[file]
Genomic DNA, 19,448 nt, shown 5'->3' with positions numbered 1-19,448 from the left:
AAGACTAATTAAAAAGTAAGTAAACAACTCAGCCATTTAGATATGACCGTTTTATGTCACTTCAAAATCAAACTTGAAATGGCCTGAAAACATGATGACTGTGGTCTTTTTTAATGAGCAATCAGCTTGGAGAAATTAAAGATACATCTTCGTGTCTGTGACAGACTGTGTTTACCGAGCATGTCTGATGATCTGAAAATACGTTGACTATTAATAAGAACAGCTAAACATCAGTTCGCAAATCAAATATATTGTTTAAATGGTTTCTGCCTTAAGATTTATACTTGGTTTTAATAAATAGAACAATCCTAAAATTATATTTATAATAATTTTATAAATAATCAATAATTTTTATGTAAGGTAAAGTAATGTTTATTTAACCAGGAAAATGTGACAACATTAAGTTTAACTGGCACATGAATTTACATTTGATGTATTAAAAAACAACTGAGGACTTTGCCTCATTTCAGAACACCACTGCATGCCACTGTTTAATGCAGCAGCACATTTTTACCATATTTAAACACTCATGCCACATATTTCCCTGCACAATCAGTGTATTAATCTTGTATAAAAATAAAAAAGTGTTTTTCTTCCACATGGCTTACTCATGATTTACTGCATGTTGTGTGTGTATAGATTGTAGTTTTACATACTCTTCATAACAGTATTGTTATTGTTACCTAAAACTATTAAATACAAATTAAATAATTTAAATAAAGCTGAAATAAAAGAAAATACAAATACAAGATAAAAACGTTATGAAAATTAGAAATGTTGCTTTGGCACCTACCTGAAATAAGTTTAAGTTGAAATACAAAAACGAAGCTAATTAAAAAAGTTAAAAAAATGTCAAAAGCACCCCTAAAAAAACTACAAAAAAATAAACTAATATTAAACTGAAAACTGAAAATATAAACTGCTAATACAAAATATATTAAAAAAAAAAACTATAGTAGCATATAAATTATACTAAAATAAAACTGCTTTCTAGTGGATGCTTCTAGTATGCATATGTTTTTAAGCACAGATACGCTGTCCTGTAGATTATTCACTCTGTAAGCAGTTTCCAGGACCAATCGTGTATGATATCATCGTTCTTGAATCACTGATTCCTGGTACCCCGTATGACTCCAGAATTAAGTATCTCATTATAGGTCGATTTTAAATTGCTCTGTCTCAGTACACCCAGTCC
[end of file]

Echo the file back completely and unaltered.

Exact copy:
Genomic DNA, 19,448 nt, shown 5'->3' with positions numbered 1-19,448 from the left:
AAGACTAATTAAAAAGTAAGTAAACAACTCAGCCATTTAGATATGACCGTTTTATGTCACTTCAAAATCAAACTTGAAATGGCCTGAAAACATGATGACTGTGGTCTTTTTTAATGAGCAATCAGCTTGGAGAAATTAAAGATACATCTTCGTGTCTGTGACAGACTGTGTTTACCGAGCATGTCTGATGATCTGAAAATACGTTGACTATTAATAAGAACAGCTAAACATCAGTTCGCAAATCAAATATATTGTTTAAATGGTTTCTGCCTTAAGATTTATACTTGGTTTTAATAAATAGAACAATCCTAAAATTATATTTATAATAATTTTATAAATAATCAATAATTTTTATGTAAGGTAAAGTAATGTTTATTTAACCAGGAAAATGTGACAACATTAAGTTTAACTGGCACATGAATTTACATTTGATGTATTAAAAAACAACTGAGGACTTTGCCTCATTTCAGAACACCACTGCATGCCACTGTTTAATGCAGCAGCACATTTTTACCATATTTAAACACTCATGCCACATATTTCCCTGCACAATCAGTGTATTAATCTTGTATAAAAATAAAAAAGTGTTTTTCTTCCACATGGCTTACTCATGATTTACTGCATGTTGTGTGTGTATAGATTGTAGTTTTACATACTCTTCATAACAGTATTGTTATTGTTACCTAAAACTATTAAATACAAATTAAATAATTTAAATAAAGCTGAAATAAAAGAAAATACAAATACAAGATAAAAACGTTATGAAAATTAGAAATGTTGCTTTGGCACCTACCTGAAATAAGTTTAAGTTGAAATACAAAAACGAAGCTAATTAAAAAAGTTAAAAAAATGTCAAAAGCACCCCTAAAAAAACTACAAAAAAATAAACTAATATTAAACTGAAAACTGAAAATATAAACTGCTAATACAAAATATATTAAAAAAAAAAACTATAGTAGCATATAAATTATACTAAAATAAAACTGCTTTCTAGTGGATGCTTCTAGTATGCATATGTTTTTAAGCACAGATACGCTGTCCTGTAGATTATTCACTCTGTAAGCAGTTTCCAGGACCAATCGTGTATGATATCATCGTTCTTGAATCACTGATTCCTGGTACCCCGTATGACTCCAGAATTAAGTATCTCATTATAGGTCGATTTTAAATTGCTCTGTCTCAGTACACCCAGTCC